Rodent Dangers (There’s a Mouse in my House!)

Have you seen one of our reports lately specifically noting rodent infestation evidence such as the presence of mice? Did you say to yourself Oh My! He's so picky? Well it's important to understand that the presence of critters such as mice, is not just a matter of a few droppings that can easily be swept up. It's important to understand that the presence of rodents such as mice can have far reaching adverse affects on a structure.

One of the biggest dangers is that rodents such as rats and mice can chew on electrical wiring resulting in catastrophic house fires. It has been estimated that 20% of all house fires, that are undetermined, are a result of rodent initiated fires. Rodent's teeth are always growing and therefore they chew constantly. What are they chewing? Your home. Yep, that's right. Mice can actually chew through soft concrete, aluminum, drywall, and plastic piping.

Now, the really bad news. Most standard homeowner policies contain a number of exclusions including insect and rodent infestation. Homeowners are expected to take care of their homes. However, most insurance companies will cover losses that result from an unexpected loss or hidden damage. This means that if a rat or mouse chews into electrical wires, which results in a fire, the insured should under most cases be covered providing the rodent problem was not noticeable.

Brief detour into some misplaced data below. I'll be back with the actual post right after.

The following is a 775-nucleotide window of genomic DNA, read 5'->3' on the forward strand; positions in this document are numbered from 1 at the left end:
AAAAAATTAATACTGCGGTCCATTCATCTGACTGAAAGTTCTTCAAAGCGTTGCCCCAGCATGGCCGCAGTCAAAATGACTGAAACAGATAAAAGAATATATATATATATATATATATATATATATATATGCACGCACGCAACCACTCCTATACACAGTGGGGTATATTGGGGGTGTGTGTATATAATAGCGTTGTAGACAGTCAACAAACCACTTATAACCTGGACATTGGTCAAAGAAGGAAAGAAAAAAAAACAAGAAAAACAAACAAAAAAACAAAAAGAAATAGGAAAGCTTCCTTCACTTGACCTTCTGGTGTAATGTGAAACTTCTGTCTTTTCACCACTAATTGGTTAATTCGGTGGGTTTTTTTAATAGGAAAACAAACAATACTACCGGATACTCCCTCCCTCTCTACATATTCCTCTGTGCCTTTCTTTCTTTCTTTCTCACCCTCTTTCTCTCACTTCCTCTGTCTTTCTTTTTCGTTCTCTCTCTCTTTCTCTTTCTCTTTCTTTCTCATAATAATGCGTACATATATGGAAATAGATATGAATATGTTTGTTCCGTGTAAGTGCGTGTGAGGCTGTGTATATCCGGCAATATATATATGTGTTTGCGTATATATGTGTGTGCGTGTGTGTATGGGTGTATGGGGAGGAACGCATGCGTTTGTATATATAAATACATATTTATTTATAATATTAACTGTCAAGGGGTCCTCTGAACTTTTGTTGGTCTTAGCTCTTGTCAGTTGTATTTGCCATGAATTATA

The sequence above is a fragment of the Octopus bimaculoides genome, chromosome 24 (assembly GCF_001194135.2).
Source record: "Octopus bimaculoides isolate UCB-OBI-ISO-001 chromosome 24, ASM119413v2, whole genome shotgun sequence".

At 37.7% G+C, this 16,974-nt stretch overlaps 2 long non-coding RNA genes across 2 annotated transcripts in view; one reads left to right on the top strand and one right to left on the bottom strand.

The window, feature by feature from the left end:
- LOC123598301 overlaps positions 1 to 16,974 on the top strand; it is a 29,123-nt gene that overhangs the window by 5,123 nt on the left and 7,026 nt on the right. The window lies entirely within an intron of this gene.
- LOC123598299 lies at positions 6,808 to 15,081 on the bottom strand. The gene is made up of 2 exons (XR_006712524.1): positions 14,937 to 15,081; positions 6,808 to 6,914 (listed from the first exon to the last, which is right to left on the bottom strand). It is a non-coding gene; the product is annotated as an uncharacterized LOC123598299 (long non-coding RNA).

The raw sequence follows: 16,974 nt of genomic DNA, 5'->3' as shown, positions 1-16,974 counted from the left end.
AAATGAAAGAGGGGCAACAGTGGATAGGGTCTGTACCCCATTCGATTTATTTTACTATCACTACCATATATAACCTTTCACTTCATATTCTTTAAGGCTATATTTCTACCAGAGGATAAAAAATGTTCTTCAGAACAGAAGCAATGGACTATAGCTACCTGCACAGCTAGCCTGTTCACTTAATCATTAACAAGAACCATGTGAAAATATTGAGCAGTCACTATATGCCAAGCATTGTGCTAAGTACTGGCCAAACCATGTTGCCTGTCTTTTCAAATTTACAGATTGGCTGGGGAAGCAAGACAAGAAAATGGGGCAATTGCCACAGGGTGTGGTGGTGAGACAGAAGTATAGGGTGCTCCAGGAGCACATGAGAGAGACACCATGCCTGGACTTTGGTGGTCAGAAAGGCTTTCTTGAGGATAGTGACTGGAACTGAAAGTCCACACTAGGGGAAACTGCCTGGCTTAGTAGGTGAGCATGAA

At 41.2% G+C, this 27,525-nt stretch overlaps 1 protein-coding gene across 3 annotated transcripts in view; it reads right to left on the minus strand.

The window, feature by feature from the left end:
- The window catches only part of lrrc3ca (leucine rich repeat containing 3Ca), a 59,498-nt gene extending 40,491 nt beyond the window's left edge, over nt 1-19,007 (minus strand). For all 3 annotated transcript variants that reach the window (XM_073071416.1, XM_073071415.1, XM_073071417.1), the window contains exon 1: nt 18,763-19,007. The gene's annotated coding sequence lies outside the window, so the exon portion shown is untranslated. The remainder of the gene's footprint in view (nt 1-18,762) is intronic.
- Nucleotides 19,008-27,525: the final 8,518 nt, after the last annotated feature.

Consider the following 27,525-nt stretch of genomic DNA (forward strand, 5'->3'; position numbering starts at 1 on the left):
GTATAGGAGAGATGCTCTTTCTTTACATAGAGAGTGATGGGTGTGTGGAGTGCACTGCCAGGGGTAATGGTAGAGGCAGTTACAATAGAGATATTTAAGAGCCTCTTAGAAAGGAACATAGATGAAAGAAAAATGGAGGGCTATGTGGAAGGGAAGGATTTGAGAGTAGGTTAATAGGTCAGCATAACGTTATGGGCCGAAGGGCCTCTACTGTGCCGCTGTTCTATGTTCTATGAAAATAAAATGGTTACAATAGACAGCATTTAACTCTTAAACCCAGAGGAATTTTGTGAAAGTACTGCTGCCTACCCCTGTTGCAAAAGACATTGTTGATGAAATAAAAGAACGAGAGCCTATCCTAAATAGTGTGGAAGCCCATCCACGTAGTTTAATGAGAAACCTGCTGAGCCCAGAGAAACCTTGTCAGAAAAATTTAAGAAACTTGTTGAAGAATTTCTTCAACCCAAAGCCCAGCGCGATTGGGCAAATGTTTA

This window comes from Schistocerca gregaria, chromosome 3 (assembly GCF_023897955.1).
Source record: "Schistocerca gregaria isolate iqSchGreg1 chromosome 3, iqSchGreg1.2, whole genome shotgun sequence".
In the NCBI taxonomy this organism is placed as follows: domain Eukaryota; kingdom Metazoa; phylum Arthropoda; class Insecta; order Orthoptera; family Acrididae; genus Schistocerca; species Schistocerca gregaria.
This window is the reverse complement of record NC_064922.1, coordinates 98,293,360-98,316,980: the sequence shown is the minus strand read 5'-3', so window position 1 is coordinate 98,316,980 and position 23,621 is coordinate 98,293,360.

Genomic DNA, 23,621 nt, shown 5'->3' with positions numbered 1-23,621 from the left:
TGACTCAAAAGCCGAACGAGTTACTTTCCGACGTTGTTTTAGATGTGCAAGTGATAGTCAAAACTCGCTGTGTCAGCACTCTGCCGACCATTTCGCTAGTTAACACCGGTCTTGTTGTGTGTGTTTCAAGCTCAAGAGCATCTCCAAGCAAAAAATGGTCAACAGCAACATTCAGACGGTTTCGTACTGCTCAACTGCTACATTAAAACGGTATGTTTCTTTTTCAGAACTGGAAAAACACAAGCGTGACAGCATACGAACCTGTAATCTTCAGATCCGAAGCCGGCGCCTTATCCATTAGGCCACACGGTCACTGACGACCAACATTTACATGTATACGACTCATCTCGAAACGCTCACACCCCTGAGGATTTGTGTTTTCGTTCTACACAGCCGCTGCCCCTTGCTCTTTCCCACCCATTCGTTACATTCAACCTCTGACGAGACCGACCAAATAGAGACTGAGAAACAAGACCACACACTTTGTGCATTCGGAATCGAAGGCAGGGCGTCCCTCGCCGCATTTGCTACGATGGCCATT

Some other concerns are rodents can also transmit disease to humans such as Typhus fever, Trichinosis, Plague, and Salmonella. A single pair of mice, in a six month period, can eat about four pounds of food and produce 18,000 fecal droppings. Disgusting.

Mice can enter a home through openings to the outside as small as ¼ inch in diameter. Larger rodents, such as rats, require holes as small as ½ inch. Because of the negative impact rodents can have on a structure, Hancock Home Inspections will note the presence of any infestation evidence that is readily visible. Often times evidence is uncovered during a Wood Destroying Insect Inspection. When these are not performed along with a whole house structural evaluation, generally infestation evidence is more difficult to uncover. Our inspection efforts and report writing relative to rodent infestations, are not designed to kill a deal or create nervousness with a buyer, but rather provide the buyer with a clear understanding of our concerns and allow them to treat as needed. There are many steps that homeowners can take to deal with a rodent infestation themselves or they can contact a pest control company and get on a regular preventive program. These are relatively inexpensive and provide the homeowner with a little more piece of mind.

So the next time you say "There's a mouse in my house", understand it can lead to a serious situation and shouldn't be taken lightly.